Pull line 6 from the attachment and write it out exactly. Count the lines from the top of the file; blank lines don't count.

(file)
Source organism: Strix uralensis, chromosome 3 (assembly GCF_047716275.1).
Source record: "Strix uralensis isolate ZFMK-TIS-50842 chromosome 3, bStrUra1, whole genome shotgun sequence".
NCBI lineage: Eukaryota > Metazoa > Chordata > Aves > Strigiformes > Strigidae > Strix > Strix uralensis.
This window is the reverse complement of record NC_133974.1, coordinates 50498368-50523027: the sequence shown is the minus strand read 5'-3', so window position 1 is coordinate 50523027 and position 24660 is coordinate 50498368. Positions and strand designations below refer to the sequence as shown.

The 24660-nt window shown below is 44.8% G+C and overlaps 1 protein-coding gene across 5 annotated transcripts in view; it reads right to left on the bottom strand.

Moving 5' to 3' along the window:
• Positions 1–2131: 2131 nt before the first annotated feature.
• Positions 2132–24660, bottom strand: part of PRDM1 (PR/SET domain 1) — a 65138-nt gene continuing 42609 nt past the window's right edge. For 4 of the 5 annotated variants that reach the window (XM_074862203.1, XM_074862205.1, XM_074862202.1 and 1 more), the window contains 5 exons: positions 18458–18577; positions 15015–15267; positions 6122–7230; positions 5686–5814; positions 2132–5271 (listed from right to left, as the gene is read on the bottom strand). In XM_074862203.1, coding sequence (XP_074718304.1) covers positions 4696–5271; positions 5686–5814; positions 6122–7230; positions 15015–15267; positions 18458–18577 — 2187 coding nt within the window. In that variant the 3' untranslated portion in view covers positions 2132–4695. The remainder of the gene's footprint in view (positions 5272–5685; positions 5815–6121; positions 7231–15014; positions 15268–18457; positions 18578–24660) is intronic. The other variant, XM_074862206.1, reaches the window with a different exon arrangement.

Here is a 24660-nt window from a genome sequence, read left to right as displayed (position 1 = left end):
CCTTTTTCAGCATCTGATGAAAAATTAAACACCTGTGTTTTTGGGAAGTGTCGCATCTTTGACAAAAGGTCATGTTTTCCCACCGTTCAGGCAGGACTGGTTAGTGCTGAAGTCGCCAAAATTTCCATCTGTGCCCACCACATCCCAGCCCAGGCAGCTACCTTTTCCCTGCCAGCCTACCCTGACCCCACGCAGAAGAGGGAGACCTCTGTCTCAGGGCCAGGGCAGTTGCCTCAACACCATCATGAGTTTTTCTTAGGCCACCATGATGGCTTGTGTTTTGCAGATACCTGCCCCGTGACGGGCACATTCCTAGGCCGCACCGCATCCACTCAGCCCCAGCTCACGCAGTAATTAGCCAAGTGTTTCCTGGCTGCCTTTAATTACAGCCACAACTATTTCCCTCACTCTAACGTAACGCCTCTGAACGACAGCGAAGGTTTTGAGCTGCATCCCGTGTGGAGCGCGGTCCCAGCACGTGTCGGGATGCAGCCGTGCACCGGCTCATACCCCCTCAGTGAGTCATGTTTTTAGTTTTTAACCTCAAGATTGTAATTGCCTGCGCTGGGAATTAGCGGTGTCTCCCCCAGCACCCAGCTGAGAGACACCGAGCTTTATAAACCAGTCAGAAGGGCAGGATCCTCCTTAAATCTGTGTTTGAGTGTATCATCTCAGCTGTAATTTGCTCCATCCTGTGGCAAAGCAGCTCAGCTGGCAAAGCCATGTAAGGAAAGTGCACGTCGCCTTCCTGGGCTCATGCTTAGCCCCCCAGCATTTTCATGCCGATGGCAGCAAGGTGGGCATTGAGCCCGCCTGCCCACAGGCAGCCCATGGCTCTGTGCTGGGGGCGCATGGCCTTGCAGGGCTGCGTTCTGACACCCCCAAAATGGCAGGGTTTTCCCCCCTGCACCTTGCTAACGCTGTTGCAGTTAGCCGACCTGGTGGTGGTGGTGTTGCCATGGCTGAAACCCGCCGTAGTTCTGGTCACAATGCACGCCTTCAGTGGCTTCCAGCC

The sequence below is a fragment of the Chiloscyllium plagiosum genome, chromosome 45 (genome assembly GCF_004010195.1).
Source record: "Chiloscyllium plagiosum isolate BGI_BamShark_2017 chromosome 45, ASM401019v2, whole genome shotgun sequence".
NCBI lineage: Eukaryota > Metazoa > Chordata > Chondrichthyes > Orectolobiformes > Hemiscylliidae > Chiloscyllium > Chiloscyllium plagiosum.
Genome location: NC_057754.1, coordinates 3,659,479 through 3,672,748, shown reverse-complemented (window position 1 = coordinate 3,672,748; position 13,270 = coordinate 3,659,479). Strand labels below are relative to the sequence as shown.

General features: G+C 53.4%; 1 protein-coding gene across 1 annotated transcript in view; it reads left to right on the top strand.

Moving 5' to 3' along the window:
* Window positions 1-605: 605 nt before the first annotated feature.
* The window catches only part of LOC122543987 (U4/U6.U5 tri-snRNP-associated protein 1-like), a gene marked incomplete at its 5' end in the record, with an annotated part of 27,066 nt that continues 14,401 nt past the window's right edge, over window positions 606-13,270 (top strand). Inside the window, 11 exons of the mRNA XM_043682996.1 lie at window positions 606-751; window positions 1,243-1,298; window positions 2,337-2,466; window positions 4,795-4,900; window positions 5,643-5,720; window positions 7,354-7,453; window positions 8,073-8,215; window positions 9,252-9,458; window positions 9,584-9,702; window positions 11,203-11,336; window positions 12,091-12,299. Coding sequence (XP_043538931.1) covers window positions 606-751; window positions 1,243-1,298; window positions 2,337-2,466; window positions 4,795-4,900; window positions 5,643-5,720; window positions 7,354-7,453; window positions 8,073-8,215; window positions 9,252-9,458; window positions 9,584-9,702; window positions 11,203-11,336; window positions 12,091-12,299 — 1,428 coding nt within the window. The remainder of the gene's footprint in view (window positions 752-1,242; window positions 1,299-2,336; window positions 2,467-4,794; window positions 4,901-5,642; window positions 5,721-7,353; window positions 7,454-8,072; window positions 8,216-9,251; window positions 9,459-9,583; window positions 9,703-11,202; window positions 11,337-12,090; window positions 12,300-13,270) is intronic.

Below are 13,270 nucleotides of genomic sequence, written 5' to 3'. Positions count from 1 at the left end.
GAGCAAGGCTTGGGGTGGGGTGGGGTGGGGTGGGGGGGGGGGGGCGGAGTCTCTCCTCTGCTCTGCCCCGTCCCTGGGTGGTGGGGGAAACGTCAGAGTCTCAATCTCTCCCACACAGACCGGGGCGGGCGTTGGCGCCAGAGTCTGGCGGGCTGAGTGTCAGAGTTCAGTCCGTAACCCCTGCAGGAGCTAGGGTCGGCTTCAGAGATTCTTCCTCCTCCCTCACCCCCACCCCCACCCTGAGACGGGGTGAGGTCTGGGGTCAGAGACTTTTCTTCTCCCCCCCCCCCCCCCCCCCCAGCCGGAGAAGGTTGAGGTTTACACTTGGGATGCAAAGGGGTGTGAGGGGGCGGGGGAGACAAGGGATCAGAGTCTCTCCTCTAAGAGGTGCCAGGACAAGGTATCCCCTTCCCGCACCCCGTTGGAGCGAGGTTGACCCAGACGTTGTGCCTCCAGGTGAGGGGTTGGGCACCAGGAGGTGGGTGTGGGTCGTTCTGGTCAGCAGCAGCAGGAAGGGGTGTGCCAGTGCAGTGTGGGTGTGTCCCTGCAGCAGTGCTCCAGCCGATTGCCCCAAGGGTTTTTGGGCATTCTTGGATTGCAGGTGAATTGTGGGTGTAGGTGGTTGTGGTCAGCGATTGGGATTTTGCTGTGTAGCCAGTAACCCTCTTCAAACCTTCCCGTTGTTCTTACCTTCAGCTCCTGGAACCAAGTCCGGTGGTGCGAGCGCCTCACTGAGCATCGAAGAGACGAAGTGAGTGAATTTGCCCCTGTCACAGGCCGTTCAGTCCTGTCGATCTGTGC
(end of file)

Moving 5' to 3' along the window: